Auckland Airport Simplifies Travel for those with Hidden Disabilities

As the aviation industry reopens in New Zealand, Auckland Airport and Air New Zealand are introducing the Sunflower Hidden Disabilities programme to make travel headache-free for every traveller. 

Making travel easy for everyone

After almost two years of isolation internationally due to the pandemic, key players in New Zealand’s aviation industry have noticed a crucial gap of care in its service. 

The Hidden Disabilities Sunflower lanyard, a bright green lanyard with sunflowers patterned all over, is a popular and discrete way people can notice an individual with a hidden disability, thereby knowing that they may need some additional support or something as simple as more time and patience when navigating security and other areas of the airport. 

The Sunflower lanyard is used internationally and is a common way whereby those with hidden disabilities can receive the slight extra help and care they require without having to share it verbally with everyone they come across. By simply wearing the lanyard in a public place that recognises it in their operations, the lives of those with non-visible disabilities whilst out-and-about are made much simpler. 

Anna Cassels-Brown, General Manager of Operations at Auckland Airport, spoke of how important it is that everyone can travel comfortably and safely, especially as travel reopens in New Zealand post-COVID restrictions. When considering that most people have either aid or a device that gives others around them a visual clue that they’re disabled and require a little extra help, Cassels-Brown highlights that “up to three-quarters of disabled people are not so easily identified”:

“We love to travel, but we know airports can be complex and stressful at times. The pandemic has added to this, with the introduction of additional health and border processes. Even a couple of years of limited travel opportunities has made us all a little rusty when it comes to flying.”

Cassels-Brown continued to explain Auckland Airport’s motivations behind starting the programme: 

“By introducing the Hidden Disabilities Sunflower at Auckland Airport, we can support people with non-visible disabilities whose particular requirements aren’t immediately obvious – including for example people with autism, dementia, anxiety, or conditions that cause chronic pain.”

How will it work?

All staff working in public-facing roles in Auckland Airport’s domestic and international terminals are trained to recognise the sunflower symbol and understand the kind of assistance a traveller wearing one might need. 

Cassels-Brown said that staff are “really excited to be introducing a programme that not only brings a positive change for travellers but has broadened their understanding of hidden disabilities.”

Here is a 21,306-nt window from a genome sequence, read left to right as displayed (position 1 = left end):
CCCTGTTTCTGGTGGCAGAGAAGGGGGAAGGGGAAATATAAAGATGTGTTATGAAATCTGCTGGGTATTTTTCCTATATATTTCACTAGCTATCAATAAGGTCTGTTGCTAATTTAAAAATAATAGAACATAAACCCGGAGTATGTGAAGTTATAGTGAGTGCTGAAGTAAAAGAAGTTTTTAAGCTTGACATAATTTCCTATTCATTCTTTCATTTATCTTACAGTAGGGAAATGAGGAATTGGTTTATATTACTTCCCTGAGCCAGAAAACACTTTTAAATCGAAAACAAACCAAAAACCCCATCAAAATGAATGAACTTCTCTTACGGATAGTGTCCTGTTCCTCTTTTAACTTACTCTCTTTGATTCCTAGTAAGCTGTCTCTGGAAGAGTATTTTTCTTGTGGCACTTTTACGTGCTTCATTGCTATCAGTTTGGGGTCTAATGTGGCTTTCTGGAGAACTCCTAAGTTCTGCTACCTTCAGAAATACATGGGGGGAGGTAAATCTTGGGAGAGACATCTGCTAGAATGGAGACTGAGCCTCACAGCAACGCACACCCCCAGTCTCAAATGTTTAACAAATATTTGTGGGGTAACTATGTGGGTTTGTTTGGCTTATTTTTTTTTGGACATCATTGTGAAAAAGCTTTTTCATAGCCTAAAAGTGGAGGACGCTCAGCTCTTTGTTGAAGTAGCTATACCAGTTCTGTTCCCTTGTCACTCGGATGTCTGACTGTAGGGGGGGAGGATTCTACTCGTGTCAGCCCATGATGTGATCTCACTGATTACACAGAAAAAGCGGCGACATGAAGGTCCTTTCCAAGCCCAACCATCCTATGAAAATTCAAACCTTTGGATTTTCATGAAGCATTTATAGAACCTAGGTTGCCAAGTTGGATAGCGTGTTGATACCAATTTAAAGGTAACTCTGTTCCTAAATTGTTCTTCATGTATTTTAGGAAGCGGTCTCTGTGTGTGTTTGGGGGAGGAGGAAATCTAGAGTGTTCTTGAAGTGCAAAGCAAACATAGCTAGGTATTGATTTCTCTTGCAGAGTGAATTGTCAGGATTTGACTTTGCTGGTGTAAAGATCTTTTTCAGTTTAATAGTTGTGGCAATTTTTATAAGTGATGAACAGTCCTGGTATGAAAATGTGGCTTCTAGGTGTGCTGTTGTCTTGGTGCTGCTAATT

Auckland Airport is also working with border agencies, airline staff retailers across the airport and terminals, and other organisations that interact with travellers and guests in the terminals. 

Chief People Officer for Air New Zealand Nikki Dines, has spoken on how working with Auckland Airport will ensure that all customers who need more support will have a more seamless and less stressful travel experience.

“The Hidden Disabilities Sunflower Lanyard is such a great way to help our people and customers connect to ensure a great journey and signal some customers may need extra assistance. As the world opens back up, we want all customers to feel supported to travel.”

Air New Zealand launches new route between Auckland and New York using B787-9
Air New Zealand is New Zealand’s flag carrier | © Cammynz

The largest airport and busiest airport in New Zealand is adopting a very important programme that’ll help make travelling through and into the airport much easier for everyone. 

In the UK, Gatwick Airport adopted the Hidden Disabilities Sunflower Lanyard in 2016. And while one can argue that Auckland is relatively late, they are still one of few. Regardless, this move surely marks the beginning of other major airports across the world, that haven’t already adopted the same programme.


What do you think of the introduction of the programme? Let us know.

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Jasmine Adjallah
Jasmine Adjallah
Jr Reporter - Aspiring to work in a journalism, PR, Communications/media role, Jasmine is using her gap year as an opportunity to learn, gain experience and grow as a person. Interested in the sports, aviation and broadcasting world. At Travel Radar she is a Jr. Reporter working with the publication over Summer 2022.


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